Connecting Transport and Climate Justice

Kate Hosford is a PhD candidate in the Faculty of Health Sciences at Simon Fraser University. Her research focuses on the intersections between transportation, health, and equity. Specifically for her PhD research, she is studying the effects of road pricing – a policy that would charge people to drive – on transportation and health equity. Throughout her graduate studies, she has increasingly become aware of the strong connection between transport and climate justice. Kate is keen to communicate the links between transport and climate justice to the wider public.


Kate will leverage her PhD research to develop and publish a series of articles that highlights the potential for transport pricing to readjust for some of the existing inequities in transportation while helping the city achieve climate targets.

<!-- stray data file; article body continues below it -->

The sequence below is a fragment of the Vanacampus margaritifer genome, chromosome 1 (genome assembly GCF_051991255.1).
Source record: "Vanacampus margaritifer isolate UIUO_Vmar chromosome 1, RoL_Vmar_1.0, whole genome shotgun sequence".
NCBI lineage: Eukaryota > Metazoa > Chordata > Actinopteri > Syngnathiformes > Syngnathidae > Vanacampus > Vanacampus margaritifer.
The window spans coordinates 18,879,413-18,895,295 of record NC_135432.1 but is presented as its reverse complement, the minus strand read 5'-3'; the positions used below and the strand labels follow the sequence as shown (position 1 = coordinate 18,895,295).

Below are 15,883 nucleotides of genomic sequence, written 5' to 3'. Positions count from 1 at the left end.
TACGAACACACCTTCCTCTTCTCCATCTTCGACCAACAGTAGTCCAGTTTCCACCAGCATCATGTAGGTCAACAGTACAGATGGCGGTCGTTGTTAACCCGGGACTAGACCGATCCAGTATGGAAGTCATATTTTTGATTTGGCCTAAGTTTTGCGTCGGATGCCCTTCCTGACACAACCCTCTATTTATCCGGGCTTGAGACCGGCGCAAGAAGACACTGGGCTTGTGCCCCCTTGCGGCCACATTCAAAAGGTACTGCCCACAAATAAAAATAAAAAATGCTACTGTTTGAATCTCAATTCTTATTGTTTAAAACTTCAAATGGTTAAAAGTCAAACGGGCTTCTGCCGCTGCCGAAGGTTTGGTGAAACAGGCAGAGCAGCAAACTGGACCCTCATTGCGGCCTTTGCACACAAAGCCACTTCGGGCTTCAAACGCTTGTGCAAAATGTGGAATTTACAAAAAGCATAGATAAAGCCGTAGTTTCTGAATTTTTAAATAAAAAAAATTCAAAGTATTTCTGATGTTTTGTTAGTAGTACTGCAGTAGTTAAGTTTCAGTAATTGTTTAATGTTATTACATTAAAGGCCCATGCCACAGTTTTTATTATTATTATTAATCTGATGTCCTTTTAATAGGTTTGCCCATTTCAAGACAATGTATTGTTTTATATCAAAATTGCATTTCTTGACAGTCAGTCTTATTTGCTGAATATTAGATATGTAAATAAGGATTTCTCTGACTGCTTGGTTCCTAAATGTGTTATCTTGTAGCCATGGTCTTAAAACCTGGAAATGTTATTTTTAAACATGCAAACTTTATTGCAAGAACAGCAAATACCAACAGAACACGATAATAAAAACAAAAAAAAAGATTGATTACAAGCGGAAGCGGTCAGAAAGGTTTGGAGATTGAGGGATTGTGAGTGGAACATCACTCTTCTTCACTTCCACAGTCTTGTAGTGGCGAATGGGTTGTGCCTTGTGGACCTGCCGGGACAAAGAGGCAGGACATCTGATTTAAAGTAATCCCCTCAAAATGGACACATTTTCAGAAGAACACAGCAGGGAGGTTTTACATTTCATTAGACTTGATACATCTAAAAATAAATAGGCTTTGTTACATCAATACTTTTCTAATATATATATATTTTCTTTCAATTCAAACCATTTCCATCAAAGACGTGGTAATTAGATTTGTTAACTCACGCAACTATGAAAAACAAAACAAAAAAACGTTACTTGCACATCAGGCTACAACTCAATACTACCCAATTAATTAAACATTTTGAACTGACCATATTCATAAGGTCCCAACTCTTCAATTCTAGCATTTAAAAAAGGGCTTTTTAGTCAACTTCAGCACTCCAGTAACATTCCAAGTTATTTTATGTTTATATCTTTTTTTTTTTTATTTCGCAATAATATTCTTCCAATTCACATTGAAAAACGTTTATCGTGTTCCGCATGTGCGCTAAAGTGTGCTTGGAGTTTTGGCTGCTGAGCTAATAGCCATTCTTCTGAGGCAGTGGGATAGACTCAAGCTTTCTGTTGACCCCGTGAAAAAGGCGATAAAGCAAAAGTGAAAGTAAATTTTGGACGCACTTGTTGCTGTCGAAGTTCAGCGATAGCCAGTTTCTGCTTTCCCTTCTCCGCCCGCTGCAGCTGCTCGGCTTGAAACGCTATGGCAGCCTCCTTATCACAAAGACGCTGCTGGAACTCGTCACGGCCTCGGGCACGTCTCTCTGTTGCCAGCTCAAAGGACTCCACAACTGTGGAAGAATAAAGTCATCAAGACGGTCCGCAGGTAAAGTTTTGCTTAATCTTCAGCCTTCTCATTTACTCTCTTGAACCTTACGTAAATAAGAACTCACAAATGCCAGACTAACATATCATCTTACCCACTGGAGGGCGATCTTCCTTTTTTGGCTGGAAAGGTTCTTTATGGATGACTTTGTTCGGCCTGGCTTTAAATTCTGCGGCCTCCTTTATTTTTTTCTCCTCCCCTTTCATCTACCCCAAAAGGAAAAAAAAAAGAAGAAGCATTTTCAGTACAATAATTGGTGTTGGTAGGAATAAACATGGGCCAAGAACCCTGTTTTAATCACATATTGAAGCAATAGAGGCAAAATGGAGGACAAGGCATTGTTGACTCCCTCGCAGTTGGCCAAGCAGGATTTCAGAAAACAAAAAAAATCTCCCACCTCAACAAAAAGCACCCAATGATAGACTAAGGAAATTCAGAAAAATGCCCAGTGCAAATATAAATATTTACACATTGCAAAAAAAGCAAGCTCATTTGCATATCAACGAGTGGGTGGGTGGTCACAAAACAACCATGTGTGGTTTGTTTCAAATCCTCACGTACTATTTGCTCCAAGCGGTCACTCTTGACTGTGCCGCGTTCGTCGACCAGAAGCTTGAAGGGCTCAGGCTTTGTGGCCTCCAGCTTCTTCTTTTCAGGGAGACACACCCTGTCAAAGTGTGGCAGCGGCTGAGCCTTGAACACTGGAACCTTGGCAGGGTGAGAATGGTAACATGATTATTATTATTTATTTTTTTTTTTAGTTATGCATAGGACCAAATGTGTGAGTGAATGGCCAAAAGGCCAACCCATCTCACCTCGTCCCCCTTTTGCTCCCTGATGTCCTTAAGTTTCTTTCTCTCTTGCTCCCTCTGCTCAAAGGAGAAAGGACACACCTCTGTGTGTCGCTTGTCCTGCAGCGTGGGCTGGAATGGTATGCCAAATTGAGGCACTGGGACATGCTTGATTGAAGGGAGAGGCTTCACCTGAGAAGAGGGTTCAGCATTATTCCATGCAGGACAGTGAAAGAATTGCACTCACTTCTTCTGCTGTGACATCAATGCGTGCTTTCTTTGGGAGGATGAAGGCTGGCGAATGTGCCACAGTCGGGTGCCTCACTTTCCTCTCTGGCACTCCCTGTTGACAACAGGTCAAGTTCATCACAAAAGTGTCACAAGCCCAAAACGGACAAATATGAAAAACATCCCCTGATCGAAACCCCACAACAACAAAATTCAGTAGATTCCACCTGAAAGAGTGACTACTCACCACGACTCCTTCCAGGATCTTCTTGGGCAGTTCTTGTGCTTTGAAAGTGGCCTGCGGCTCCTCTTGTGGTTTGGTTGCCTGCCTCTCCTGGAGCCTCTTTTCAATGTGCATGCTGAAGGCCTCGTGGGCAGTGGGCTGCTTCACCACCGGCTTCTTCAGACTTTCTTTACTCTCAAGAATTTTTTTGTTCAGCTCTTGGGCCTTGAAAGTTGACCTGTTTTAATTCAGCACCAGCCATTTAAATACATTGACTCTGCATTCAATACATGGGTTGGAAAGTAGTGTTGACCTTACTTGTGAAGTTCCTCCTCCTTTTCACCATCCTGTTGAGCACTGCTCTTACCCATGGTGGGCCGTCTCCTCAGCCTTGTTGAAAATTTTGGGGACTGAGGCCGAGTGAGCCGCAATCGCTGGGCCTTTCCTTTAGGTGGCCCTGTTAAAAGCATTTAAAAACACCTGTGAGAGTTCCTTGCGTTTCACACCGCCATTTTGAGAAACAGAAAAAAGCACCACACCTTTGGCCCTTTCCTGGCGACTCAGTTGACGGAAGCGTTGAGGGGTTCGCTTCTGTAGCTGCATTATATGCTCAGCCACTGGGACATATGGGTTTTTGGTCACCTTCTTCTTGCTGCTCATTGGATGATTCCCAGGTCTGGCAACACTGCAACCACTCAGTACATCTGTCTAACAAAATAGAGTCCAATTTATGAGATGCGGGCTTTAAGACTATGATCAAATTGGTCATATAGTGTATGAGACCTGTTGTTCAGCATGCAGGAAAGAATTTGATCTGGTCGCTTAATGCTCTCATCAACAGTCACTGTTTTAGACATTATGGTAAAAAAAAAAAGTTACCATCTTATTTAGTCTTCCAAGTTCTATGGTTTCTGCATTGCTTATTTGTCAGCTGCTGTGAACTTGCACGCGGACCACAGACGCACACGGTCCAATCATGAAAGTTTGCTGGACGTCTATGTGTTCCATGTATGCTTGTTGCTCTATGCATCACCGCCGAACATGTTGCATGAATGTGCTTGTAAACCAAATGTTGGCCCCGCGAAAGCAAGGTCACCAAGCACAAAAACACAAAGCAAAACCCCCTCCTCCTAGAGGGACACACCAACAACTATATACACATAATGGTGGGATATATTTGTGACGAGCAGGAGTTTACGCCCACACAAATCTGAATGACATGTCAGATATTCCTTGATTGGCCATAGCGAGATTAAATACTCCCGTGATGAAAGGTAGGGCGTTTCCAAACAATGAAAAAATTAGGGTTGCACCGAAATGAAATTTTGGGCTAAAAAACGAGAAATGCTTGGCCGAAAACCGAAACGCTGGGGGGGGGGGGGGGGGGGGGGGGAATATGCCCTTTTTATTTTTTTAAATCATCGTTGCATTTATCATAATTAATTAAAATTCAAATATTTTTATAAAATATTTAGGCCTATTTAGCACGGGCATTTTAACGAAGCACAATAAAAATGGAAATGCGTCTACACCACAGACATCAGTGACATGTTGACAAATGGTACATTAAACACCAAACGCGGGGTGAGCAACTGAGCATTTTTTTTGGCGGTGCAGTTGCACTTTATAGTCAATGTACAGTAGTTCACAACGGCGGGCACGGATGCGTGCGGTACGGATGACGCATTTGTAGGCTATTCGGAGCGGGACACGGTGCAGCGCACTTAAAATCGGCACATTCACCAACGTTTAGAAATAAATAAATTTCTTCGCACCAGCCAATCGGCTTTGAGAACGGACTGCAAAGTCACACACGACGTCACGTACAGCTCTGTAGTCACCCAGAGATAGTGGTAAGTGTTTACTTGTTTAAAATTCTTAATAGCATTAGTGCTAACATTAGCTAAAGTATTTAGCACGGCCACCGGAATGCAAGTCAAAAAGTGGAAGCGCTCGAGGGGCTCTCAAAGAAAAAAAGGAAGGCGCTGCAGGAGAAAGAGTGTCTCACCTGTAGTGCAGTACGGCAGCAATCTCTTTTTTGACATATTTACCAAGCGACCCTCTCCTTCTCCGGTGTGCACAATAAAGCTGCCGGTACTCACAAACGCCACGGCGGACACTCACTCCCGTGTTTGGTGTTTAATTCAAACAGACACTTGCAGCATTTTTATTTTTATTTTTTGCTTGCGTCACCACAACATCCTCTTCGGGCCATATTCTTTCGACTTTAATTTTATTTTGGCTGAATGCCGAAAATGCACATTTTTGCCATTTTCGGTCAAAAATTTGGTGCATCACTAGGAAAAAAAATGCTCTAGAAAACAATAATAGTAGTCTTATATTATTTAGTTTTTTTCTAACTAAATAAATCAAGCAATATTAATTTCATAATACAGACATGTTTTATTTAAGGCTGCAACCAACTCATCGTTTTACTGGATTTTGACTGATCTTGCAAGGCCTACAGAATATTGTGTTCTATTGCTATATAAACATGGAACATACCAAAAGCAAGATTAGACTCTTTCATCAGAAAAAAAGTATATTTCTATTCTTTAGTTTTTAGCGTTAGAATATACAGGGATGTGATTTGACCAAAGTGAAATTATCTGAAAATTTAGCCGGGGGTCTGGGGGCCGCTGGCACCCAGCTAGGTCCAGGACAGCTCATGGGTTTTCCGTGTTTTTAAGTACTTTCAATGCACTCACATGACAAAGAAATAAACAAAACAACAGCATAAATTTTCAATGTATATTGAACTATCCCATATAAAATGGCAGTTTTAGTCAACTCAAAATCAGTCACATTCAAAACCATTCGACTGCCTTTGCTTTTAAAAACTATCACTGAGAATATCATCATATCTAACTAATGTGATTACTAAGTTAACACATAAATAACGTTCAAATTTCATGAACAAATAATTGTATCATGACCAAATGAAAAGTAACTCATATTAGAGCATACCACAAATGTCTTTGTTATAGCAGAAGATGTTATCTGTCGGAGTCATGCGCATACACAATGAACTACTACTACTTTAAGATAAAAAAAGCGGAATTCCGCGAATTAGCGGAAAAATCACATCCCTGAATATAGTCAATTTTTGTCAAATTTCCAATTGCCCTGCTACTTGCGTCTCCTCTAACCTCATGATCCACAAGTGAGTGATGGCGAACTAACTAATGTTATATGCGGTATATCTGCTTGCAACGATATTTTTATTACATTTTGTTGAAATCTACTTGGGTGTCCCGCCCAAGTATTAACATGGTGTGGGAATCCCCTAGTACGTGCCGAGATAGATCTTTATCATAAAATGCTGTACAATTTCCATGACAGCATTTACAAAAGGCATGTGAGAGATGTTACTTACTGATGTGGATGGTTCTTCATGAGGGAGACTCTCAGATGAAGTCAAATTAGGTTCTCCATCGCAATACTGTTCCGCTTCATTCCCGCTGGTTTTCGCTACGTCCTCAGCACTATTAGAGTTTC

Transport pricing – a policy that would charge people to drive into downtown - was described as the game changer action for the City to shift trips towards active and sustainable modes of transportation. Transport pricing was also one of the most contentious policies that was brought forward in the Climate Emergency Action Plan. Many of the arguments against transport pricing start with the assumption that the status quo of unpriced roads is fair. 

Her series of articles will cover which populations groups drive the most in Vancouver, who bears the consequences, and how a road pricing policy can serve to (re)adjust some of the existing inequities in transportation. For example, in the City of Vancouver, those with the highest incomes drive three times as much as those with the lowest incomes. Yet those living in lower income neighbourhoods typically experience higher exposure to pollution and traffic collisions.

She hopes her articles can help residents connect the dots between transport and climate justice, and help pave the way forward for policies that support a more sustainable future.